“We have a growing demand for this type of vehicle. So given the particular moment we are experiencing and the lack of availability of equipment from the suppliers of these and other vehicles, we will certainly move towards a fleet implementation in this sense. Customers are increasingly willing to transport their goods in a sustainable manner. So much so that we sell the 18-metre vehicle combined with an LNG-powered vehicle, because we get the vehicle that is the best in terms of CO2 reduction and environmental efficiency.
Is it more of an advantage for the customer who ships the goods or for the carrier who can exploit this space?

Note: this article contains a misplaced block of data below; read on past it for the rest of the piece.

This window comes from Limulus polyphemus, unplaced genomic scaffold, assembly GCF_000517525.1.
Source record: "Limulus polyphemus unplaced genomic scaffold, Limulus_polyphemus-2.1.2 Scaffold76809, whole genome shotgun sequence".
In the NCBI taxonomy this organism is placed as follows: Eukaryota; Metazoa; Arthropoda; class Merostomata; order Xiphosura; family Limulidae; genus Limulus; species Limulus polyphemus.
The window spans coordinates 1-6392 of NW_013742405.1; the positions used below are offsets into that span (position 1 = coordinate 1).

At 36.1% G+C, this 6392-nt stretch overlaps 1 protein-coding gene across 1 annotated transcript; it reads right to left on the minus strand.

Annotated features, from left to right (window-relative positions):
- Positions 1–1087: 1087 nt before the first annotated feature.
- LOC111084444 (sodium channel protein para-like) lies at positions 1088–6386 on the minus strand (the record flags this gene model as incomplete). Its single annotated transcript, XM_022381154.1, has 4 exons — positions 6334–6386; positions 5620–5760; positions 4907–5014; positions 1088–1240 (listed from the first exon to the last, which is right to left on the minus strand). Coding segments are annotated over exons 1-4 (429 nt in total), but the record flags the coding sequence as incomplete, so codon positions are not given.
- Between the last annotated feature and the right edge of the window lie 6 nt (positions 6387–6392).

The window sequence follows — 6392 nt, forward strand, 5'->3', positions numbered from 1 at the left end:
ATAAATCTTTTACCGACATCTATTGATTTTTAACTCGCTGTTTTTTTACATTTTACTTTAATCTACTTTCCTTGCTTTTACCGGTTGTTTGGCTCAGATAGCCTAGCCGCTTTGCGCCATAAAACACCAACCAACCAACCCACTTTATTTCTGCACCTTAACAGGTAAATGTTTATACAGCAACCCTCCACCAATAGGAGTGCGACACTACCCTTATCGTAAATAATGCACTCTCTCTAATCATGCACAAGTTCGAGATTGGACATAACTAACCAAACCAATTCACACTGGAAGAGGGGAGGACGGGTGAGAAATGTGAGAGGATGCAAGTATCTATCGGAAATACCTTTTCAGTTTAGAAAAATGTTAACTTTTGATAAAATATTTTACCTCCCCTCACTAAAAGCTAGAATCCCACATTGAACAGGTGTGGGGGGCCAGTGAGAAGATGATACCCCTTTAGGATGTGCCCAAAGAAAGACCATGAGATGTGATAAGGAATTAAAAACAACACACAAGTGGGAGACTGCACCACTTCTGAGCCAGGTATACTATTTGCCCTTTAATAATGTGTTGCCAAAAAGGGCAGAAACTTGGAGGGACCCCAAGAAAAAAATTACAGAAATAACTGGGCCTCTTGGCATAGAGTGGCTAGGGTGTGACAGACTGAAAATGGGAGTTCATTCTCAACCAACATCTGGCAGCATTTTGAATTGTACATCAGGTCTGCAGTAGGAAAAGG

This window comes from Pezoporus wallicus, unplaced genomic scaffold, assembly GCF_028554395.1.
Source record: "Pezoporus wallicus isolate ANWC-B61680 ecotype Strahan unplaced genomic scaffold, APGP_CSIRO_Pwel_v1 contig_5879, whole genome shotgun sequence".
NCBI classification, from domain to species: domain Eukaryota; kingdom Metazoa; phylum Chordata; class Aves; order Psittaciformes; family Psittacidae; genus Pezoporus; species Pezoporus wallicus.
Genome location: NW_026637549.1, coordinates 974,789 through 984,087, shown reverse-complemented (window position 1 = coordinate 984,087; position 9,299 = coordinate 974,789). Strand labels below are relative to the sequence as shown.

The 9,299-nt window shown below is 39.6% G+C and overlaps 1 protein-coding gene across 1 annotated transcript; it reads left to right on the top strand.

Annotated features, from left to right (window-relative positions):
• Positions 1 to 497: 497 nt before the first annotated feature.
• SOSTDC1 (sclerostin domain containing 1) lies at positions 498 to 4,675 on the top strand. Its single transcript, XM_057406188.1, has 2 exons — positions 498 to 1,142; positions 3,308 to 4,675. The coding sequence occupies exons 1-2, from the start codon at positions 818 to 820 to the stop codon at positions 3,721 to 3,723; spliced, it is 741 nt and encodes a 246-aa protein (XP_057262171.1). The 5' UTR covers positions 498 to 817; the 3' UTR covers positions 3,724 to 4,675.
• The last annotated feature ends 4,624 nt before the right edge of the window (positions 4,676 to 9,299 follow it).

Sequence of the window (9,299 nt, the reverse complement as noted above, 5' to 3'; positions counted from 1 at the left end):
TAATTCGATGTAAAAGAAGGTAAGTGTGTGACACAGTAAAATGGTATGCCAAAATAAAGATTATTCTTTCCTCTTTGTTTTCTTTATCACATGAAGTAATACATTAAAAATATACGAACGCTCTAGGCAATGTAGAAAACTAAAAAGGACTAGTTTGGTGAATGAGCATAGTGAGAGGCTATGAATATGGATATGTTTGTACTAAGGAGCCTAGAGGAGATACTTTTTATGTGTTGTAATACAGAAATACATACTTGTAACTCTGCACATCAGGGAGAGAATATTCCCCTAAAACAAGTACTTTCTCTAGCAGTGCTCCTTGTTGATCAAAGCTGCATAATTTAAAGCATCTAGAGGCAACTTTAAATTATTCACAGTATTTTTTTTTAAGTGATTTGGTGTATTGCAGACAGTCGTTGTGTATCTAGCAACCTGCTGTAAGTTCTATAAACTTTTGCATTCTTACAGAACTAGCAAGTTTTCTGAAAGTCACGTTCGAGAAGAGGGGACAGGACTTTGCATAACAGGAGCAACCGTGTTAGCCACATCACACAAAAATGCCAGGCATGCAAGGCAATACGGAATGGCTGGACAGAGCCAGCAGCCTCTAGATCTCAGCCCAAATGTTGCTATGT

“We set our action on a value discourse first and then an economic one. We have approached this line towards sustainability, which we then decline with intermodality by sea, rail and alternative traction and with the 18-metre because we believe it is ethically correct. After that it is in the commercial skill of the company and the entrepreneur to know how to value what is sold to the market. We believe that these observations should be declined in other respects: is it right to use environmentally efficient vehicles? Is it something that benefits the haulier, the customer and the consumer? I believe it benefits everyone.
Has the fact that there is a driver shortage created a favourable environment for the introduction of these new vehicles?
“The shortage of drivers, as well as the priority on sustainability, facilitates and is an accelerator. It is clear that the rest of the European countries are dictating the pace: if other countries are already ahead, we have to race to catch up”.